Equating money with speech means that those who donate large sums money have a much louder voice than the ordinary citizen. Money did have a role in the political process before, but it was limited so that an average citizen could at least make a reasonable donation. This ruling, and Citizens United , means that money will have even a larger role. Republican presidential candidates are already trekking to Las Vegas to be anointed by Sheldon Adelson. The third point blames an “unengaged and ignorant electorate” which seems to echo our Republican leader’s perception of American voters. Does it mean you’re “unengaged” if you can’t donate millions and that you are “ ignorant” if you can’t sort through all the propaganda, misinformation, and lies created by those with money.
Quid pro quo corruption: Chief Justice John Roberts tried to justify the decision when he wrote in the majority opinion. “We have, however, held that this interest must be limited to a specific kind of corruption quid pro quo corruption in order to ensure that the government’s efforts do not have the effect of restricting the First Amendment right of citizens to choose who shall govern them.”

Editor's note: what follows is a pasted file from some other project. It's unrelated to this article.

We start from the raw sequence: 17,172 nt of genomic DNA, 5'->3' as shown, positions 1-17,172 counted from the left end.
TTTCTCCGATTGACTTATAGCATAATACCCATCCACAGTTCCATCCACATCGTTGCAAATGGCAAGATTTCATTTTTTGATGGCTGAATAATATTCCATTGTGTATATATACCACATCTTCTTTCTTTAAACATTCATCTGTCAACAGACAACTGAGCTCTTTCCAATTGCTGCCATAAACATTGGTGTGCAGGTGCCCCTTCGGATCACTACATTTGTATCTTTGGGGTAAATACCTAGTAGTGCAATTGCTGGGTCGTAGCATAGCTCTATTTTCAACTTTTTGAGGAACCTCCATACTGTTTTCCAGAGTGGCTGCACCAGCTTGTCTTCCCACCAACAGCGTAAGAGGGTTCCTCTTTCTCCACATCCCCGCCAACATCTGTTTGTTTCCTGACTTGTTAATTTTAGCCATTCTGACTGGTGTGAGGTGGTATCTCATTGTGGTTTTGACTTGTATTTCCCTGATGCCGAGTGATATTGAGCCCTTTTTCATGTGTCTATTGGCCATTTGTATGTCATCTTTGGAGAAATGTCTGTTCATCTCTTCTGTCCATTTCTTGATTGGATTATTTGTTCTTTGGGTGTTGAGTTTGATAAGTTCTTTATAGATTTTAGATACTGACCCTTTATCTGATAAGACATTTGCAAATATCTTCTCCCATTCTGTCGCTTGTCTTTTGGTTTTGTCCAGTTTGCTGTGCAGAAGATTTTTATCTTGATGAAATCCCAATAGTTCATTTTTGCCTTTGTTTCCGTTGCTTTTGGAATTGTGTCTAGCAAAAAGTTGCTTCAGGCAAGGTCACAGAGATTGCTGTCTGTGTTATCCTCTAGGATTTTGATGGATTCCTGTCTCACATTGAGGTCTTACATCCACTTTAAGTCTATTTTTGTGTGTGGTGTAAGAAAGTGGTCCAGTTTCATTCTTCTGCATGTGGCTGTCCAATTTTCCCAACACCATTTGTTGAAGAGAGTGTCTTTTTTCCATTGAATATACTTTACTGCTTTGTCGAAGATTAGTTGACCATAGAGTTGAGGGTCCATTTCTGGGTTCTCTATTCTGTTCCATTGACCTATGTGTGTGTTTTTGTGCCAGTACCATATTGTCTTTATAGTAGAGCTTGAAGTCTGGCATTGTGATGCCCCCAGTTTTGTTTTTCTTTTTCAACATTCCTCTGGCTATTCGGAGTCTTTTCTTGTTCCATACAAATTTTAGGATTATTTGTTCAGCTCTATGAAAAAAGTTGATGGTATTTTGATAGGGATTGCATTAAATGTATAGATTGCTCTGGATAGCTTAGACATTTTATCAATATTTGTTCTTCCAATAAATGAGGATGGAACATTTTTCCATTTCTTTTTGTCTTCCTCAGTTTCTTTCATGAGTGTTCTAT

By requiring proof of quid pro quo corruption,i.e. outright bribery, the decision fails to address the problem of indirect bribery. An example of that is the effect of ALEC in Oklahoma politics. ALEC is composed of about 300 corporations and special interest groups who supposedly help our legislators write model laws. Those laws, of course reflect the interests of the corporations and the special interest groups, often over those of the citizens. The legislators who are members and support ALEC’s goals are guaranteed the support of the special interests and their money in the next election. Not only does ALEC provide money, but it also provides propaganda support such as letters to the editor of newspapers and op-ed pieces that favor the special interest’s viewpoint – and praise the politicians who support them. And, ALEC does not thrive on openness as it keeps its agendas, meetings, members, and proposed legislation secret.